‘Til Debt Do Us Part: Having The “Credit Talk” With Your Significant Other

‘Til Debt Do Us Part: Having The “Credit Talk” With Your Significant Other

Ah, the first few weeks of a new relationship. That sweet-spot between the nerve-wracking first date and that moment you need to have “the credit talk.” As you and your partner grow more comfortable with each others’ company, and the prospect of living together and starting a life becomes more and more imminent. It’s important to start planning for your financial future. This includes a discussion about each other’s’ credit situations. Most people don’t want to be the person who makes or breaks a relationship based on their significant other’s financial situation. However, when it comes to personal finance, a bad credit score can really put a stick in the spokes.

Does Your Significant Other Have Bad Credit?

First thing’s first. Let’s say you’re past the stage of asking yourselves where you are in the relationship. You and your partner want to get serious. Usually, the first step is moving in together. Your first apartment is right around the corner. Then there are the people who want to skip this step and move straight into their own house. But, what if your partner is not financially stable? This could spell disaster for your relationship and your finances. No better time to have a serious talk about your credit situation. While it’s almost always an awkward one, the credit discussion is important to have even if one of you is reluctant to have it. You might not want to come across as selfish, judgmental or shallow and you definitely don’t want to end a good relationship over what seems like such a trivial thing. However, your partner’s money situation is a valid concern to take into account. You don’t want to move into an apartment or house, only to be smothered in debt from the get go. 

If you’re planning on renting your first apartment, make sure to read this.

How Your Partner’s Bad Credit Can Impact Your Financial Future

Dating is a bit of a different story. When you’re not totally committed to your significant other, meaning marriage isn’t on the table just yet, it’s always possible to work out your own financial situation, and then help your significant other with theirs. If you’ve moved into an apartment, but can’t afford the rent, worse comes to worse, you find a way to pay what you owe, get out of your lease and go back to living at home until your situation normalizes. Before you do move in together, however, it might be good to get an idea of how much income your partner makes yearly, what their credit report looks like, and how much debt they might have on their plate. This is especially important if you’re planning to split the rent evenly. Considering all the other expenses associated with renting an apartment, if your partner can’t afford to pay their share, you could see your savings draining away quickly. Once these concerns are out in the open, you can start working things out.

Then Comes Marriage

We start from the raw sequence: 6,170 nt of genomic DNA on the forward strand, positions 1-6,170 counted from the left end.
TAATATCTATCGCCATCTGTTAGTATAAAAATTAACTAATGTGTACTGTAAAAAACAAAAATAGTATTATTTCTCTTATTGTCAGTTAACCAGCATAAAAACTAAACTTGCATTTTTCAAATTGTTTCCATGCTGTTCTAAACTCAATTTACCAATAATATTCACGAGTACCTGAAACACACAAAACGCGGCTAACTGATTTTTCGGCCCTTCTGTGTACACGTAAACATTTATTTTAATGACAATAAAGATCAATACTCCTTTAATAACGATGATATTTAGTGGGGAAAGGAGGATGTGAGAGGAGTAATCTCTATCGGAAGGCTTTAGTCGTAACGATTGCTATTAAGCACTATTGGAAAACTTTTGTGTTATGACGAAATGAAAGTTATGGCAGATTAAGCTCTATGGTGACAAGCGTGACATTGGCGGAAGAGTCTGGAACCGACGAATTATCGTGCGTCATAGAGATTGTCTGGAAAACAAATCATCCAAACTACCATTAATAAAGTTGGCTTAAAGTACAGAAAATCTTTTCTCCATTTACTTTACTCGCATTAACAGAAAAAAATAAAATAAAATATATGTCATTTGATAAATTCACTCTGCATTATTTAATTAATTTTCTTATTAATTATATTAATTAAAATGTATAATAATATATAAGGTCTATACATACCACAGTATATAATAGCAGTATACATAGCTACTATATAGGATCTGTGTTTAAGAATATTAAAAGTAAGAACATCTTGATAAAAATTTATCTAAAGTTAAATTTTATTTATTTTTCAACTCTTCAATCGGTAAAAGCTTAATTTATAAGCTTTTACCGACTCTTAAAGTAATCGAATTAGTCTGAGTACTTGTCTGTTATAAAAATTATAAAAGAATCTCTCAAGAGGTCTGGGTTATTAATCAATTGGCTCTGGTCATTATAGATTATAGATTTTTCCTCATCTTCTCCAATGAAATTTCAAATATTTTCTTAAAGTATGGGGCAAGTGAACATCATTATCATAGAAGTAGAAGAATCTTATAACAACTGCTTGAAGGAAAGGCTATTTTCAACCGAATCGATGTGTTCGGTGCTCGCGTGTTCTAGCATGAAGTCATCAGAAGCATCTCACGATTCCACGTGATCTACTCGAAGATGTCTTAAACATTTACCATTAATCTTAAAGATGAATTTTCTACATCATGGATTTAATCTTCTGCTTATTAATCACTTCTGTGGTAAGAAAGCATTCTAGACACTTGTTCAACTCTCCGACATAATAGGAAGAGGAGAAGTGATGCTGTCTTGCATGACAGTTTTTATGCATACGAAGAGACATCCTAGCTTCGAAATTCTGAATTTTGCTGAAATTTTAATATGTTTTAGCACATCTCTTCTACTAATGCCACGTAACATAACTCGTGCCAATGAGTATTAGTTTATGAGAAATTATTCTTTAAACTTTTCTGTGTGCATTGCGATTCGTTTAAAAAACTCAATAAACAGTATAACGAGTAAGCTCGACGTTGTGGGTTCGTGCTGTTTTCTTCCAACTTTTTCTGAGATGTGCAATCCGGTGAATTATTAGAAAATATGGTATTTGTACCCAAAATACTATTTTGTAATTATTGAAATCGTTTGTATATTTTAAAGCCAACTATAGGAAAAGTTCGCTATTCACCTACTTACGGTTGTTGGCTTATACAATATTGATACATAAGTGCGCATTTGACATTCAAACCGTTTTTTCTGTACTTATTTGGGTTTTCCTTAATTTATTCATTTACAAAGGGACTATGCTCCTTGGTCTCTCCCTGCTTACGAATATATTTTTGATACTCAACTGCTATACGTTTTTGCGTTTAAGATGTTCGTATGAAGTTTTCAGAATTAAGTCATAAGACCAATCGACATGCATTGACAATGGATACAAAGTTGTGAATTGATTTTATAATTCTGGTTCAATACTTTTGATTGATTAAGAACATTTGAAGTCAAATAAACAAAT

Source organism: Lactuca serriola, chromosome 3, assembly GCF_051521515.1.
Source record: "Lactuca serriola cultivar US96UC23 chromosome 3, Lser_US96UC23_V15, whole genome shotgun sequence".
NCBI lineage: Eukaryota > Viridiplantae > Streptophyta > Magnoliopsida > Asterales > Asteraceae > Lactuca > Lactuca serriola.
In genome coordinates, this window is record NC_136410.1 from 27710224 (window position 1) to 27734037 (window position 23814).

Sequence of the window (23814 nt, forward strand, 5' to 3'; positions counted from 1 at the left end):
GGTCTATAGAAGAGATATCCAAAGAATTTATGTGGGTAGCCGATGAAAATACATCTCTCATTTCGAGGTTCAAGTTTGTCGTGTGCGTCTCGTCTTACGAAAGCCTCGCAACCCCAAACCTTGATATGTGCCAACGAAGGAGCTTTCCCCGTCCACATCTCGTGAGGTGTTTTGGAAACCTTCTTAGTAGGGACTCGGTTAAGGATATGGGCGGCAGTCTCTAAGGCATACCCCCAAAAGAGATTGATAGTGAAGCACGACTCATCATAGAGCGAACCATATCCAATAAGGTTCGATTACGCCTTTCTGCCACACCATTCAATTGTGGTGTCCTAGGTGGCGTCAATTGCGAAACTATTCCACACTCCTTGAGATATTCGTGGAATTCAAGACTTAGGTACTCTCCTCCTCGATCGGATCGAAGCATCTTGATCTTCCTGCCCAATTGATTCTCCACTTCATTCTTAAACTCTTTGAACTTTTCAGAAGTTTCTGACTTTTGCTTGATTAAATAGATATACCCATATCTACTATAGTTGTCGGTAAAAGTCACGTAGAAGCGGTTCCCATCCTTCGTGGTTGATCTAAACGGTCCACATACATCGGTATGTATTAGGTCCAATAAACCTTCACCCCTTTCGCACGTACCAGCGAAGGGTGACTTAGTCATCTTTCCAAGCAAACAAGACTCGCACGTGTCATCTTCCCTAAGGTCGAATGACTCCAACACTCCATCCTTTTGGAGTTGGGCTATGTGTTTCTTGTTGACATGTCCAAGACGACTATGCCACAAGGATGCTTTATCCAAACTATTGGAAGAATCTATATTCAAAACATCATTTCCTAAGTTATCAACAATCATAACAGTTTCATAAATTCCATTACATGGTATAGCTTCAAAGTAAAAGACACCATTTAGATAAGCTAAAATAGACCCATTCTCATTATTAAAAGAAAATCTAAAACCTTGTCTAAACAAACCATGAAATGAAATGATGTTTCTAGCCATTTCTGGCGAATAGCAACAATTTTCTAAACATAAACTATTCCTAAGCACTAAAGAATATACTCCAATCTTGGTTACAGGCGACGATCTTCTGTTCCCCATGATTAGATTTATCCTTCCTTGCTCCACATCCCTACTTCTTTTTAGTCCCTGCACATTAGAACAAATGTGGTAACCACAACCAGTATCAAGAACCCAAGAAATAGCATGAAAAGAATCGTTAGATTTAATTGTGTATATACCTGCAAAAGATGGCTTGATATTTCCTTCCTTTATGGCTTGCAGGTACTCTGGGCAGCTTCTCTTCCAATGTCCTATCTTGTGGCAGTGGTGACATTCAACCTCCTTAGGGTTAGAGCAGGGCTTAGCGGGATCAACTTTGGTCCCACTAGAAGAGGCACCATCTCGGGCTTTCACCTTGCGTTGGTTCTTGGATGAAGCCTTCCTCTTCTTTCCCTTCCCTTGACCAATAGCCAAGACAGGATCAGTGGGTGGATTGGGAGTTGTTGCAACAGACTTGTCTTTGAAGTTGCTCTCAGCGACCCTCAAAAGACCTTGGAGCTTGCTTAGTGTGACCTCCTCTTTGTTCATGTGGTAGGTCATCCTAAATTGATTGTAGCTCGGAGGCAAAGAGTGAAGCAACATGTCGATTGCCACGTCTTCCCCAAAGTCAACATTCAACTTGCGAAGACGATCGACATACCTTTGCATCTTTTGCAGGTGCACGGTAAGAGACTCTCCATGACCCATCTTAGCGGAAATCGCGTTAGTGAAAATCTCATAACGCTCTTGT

If you’re planning on getting hitched, you should have had the credit talk already. With marriage comes a whole slew of other things to be taken into consideration, like buying a house or property, having children, and eventually retirement. Being that you and your spouse will most likely be combining your incomes and with it, your expenses, it’s very important to know how you both stand financially. Mortgaging a house, of course, is an enormous commitment that you two could be paying back for years to come. Having an unstable credit situation could not only impact your lives but the lives of your children if you plan on having them. If you want to have anything set aside for them, making smart investments is key. Opening a savings account and setting aside a portion of every bit you make is a good start. Making the effort to not get stuck with a ton of credit card debt will have a huge impact in the future. 

Check out this other article to see how marriage can impact your finances.

Discussing Your Situation, and What You Can Do 

No doubt, it’s extremely beneficial to know where you and your partner stand financially. If your significant other has bad credit, don’t jump the gun and kick them to the curb right away. If you’re having difficulty figuring things out, talk to a professional financial advisor. They’ll take a look at your partner’s yearly income, review their financial stability, and give them advice on how to start getting out of debt. Depending on how much your partner owes, it’s always a smart thing to do, considering the downsides of getting stuck with a ton of debt.

Consider Coming to a Legal Agreement

If your significant other’s credit situation is still a worry, you can always look into a cohabitation agreement, or in the case of marriage, a prenuptial agreement. Contracts like these are made so that both parties are treated properly if breaking up or getting a divorce becomes the only option. This will divide your assets and properties the way you see fit and will help resolve any conflict that might arise during the separation or divorce procedure. While it’s another sticky subject to discussed, it’s also something that should be considered.    

Discussing your finances is a significant part of any relationship. It can be just as, if not more nerve-wracking than that awkward first date. However, ending up in an unstable credit situation would be even worse. Your partner might be stuck with debt, talk to them first, they’ll more than likely want to take the steps necessary to ensure that you’re able to build a healthy financial future together.  

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